The Ministry of Agriculture Tuesday pledged to speed up the structural reform of rural employment to help solve the problem of China's surplus rural workforce of 100 million.
The country had a total of 480 million rural workers at the end of 2000, with 328 million of them engaged in agricultural production, according to ministry figures.
The number of surplus rural laborers in China is expected to increase by over 8 million a year over the next five years, according to Xue Liang, director of the ministry's Development Planning Department.
Xue Tuesday delivered a report to the Agriculture and Rural Affairs Committee of the National People's Congress - China's top legislative body - on how his ministry will meet the opportunities and challenges brought by China's entry into the World Trade Organization.
He said Chinese experts have estimated that the country's WTO entry will lead to there being 20 million fewer job vacancies for the nation's farmers.
"The problem of surplus rural laborers will become even more serious in major grain, cotton and oil-producing areas," he said.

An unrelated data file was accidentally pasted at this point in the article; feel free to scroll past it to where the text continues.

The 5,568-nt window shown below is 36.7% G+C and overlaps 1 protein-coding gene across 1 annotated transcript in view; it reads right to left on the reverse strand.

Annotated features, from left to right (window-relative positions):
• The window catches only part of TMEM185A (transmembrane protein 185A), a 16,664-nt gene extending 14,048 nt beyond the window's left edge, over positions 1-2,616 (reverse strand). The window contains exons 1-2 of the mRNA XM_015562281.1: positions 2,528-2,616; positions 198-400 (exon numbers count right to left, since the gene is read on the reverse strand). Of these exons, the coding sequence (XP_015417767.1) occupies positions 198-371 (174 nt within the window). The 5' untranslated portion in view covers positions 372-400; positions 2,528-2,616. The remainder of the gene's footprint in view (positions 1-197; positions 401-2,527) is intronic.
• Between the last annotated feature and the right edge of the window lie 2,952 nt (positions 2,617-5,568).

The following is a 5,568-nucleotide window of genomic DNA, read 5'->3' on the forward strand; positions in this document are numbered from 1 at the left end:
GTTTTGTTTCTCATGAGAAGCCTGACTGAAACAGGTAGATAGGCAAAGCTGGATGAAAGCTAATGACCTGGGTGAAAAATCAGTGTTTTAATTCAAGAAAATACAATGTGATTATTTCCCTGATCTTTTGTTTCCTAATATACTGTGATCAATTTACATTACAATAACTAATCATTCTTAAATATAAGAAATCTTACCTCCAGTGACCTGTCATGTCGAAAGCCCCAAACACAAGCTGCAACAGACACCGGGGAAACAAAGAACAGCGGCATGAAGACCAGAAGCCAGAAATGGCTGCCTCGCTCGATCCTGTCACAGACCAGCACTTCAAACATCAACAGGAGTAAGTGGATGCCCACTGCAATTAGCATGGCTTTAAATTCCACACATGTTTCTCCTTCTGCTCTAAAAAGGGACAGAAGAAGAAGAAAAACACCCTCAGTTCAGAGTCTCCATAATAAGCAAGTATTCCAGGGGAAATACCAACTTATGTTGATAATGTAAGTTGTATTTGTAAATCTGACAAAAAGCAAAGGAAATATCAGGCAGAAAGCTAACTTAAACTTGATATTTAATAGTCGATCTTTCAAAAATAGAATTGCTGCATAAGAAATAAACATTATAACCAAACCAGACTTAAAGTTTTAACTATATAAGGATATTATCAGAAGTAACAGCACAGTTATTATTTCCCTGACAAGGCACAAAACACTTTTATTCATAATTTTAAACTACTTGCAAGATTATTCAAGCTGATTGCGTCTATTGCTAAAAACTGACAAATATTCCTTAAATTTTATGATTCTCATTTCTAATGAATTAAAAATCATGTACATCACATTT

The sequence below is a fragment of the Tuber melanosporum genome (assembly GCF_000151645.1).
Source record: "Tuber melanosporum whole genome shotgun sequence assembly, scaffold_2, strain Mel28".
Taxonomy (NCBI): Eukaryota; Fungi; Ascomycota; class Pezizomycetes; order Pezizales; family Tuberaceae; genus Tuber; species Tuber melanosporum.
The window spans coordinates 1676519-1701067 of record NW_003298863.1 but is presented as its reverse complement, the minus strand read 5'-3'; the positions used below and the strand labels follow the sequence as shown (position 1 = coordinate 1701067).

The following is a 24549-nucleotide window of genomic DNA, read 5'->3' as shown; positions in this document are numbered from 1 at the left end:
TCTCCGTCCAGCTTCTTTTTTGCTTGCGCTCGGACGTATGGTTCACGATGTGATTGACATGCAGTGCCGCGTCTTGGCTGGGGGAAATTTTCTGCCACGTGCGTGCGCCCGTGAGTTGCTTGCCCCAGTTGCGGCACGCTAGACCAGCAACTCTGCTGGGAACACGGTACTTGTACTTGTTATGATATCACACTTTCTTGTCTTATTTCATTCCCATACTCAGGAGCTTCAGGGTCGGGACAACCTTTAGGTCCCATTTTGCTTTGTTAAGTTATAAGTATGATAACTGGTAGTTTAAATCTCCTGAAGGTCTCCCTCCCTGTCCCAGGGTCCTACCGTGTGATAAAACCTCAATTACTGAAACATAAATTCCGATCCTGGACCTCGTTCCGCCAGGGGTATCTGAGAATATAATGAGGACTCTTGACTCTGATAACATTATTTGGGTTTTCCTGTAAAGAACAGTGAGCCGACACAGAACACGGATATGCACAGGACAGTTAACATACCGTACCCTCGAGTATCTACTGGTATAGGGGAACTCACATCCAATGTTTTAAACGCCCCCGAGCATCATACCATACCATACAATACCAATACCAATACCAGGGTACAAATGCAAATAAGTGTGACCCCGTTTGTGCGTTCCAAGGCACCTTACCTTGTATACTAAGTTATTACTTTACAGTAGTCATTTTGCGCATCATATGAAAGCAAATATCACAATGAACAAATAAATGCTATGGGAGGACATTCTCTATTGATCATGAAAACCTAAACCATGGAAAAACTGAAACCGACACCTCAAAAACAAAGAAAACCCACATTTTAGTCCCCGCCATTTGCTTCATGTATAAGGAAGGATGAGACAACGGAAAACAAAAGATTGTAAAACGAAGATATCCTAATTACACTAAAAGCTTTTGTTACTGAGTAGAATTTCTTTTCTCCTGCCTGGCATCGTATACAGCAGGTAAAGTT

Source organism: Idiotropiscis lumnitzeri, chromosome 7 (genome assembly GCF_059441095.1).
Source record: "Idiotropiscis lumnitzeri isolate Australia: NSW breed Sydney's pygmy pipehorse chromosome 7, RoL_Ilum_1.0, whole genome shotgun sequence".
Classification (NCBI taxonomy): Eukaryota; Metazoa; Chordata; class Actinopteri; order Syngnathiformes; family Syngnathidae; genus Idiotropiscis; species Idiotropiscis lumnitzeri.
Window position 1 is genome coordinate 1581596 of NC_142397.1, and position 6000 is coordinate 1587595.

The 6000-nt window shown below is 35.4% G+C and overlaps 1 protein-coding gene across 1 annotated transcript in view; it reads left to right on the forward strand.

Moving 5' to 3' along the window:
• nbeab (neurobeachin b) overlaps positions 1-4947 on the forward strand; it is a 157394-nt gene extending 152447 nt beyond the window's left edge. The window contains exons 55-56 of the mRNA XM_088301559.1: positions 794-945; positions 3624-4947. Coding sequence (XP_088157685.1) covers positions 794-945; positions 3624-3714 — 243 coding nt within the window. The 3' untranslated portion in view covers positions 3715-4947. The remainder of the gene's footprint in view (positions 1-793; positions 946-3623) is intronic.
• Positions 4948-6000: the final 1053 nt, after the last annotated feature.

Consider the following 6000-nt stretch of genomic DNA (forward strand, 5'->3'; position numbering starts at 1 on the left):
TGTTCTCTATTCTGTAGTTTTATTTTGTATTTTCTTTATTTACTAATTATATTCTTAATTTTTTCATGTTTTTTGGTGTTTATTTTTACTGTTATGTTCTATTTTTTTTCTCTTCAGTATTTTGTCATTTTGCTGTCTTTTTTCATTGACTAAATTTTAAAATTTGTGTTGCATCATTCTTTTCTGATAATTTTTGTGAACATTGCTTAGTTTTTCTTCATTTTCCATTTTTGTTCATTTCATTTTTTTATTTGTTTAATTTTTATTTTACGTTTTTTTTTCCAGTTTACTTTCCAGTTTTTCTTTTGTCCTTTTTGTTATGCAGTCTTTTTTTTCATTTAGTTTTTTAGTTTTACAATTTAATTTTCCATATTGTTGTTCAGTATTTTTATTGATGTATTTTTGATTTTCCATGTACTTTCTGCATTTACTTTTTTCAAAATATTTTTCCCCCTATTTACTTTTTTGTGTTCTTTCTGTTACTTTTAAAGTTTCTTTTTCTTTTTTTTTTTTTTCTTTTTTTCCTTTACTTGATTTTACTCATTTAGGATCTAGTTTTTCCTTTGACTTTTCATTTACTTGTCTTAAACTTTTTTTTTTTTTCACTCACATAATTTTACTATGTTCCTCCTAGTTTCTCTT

Xue said the ministry will work to bring labor-intensive industries such as animal breeding and aquaculture into full play to create more job opportunities for farmers.
At the same time, the ministry will strive to expand the range of possible employment for farmers, Xue said.
The ministry vowed to promote the construction of small towns and cities, making them "a reservoir" for the creation of job opportunities for surplus rural laborers.
It said that, in this way, more rural laborers will move from traditional agricultural production to manufacturing and service sector, which is an important component of structural reform in rural employment.
The ministry will enhance training to improve farmers' working skills and their ability to adapt to the market economy.
It will help establish intermediate agencies to help farmers find jobs in the service sector, Xue said.
The ministry will continue its support for the development of township enterprises so that they will employ more rural laborers, Xue added.
The nation's township enterprises currently employ 128 million rural workers.
The ministry will give the same emphasis to the structural reform of rural employment as it has already given to the structural reform of rural industry, Xue told the legislators.
China's entry into the WTO last December has had a direct negative impact on Chinese rural products, some of which were uncompetitive, said Xue.
Increased imports of foreign agricultural products will sharpen competition in the domestic market. This will further reduce the ability of agriculture to absorb rural laborers, Xue added.
(China Daily February 27, 2002)